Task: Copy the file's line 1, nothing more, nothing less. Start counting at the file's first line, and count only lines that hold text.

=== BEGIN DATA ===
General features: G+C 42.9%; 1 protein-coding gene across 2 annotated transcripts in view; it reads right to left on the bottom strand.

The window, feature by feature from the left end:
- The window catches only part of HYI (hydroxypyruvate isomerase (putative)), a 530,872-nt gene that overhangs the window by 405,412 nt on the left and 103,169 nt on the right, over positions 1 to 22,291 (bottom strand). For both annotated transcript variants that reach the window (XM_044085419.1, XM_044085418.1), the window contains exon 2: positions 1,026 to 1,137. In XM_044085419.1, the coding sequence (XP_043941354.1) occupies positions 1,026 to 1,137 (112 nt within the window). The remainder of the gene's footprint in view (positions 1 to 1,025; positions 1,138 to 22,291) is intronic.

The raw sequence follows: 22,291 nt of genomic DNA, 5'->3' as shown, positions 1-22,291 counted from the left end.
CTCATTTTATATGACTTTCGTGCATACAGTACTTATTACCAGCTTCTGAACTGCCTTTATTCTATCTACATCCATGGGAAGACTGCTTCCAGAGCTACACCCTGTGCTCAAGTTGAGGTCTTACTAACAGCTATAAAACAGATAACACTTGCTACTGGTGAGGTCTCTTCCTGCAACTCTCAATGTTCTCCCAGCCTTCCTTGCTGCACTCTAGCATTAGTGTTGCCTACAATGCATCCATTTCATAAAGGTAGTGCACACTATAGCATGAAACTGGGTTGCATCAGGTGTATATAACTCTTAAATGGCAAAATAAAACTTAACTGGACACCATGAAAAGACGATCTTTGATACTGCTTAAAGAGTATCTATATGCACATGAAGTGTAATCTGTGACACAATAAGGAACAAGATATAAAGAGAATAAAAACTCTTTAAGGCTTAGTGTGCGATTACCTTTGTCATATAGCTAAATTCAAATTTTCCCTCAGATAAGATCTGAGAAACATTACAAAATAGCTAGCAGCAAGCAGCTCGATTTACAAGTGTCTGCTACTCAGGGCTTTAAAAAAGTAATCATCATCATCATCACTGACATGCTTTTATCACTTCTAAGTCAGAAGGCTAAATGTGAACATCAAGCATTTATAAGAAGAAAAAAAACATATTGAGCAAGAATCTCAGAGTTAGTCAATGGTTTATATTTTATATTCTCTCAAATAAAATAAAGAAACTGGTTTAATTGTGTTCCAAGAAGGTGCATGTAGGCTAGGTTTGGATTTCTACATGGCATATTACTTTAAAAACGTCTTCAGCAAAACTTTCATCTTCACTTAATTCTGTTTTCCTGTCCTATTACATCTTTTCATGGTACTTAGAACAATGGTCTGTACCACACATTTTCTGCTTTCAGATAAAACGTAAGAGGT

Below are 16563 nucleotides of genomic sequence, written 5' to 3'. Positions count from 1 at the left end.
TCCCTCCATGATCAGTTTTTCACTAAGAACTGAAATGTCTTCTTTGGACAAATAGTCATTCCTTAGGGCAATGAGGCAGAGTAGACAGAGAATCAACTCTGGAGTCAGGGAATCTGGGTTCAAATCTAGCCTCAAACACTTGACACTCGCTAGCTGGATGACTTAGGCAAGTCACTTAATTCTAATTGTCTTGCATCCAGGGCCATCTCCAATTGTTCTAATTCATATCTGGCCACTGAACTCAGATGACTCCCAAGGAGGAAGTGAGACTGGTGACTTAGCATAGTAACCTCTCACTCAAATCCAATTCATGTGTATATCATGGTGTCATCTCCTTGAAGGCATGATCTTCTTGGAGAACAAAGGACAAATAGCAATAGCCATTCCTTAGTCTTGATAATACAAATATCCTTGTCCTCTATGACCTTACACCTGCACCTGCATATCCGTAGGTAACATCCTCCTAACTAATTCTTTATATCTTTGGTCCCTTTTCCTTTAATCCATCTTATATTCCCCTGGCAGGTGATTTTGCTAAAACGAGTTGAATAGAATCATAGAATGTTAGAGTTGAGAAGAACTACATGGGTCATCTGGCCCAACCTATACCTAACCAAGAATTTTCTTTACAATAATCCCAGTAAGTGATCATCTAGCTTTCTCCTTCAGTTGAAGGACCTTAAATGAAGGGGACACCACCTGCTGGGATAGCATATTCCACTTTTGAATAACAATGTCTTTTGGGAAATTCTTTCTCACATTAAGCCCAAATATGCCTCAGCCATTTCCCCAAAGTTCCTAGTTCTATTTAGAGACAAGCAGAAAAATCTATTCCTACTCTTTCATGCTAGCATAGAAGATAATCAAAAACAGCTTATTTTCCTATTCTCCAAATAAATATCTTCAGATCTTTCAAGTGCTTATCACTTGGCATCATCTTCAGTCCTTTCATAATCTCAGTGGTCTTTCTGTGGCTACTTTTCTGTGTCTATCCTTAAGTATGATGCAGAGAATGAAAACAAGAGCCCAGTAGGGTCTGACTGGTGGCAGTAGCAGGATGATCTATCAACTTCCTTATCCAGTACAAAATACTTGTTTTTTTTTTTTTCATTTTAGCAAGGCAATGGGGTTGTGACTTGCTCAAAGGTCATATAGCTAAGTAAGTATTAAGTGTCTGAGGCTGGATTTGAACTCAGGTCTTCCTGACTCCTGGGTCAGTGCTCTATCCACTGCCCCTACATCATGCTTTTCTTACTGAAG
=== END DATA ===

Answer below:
General features: G+C 42.9%; 1 protein-coding gene across 2 annotated transcripts in view; it reads right to left on the bottom strand.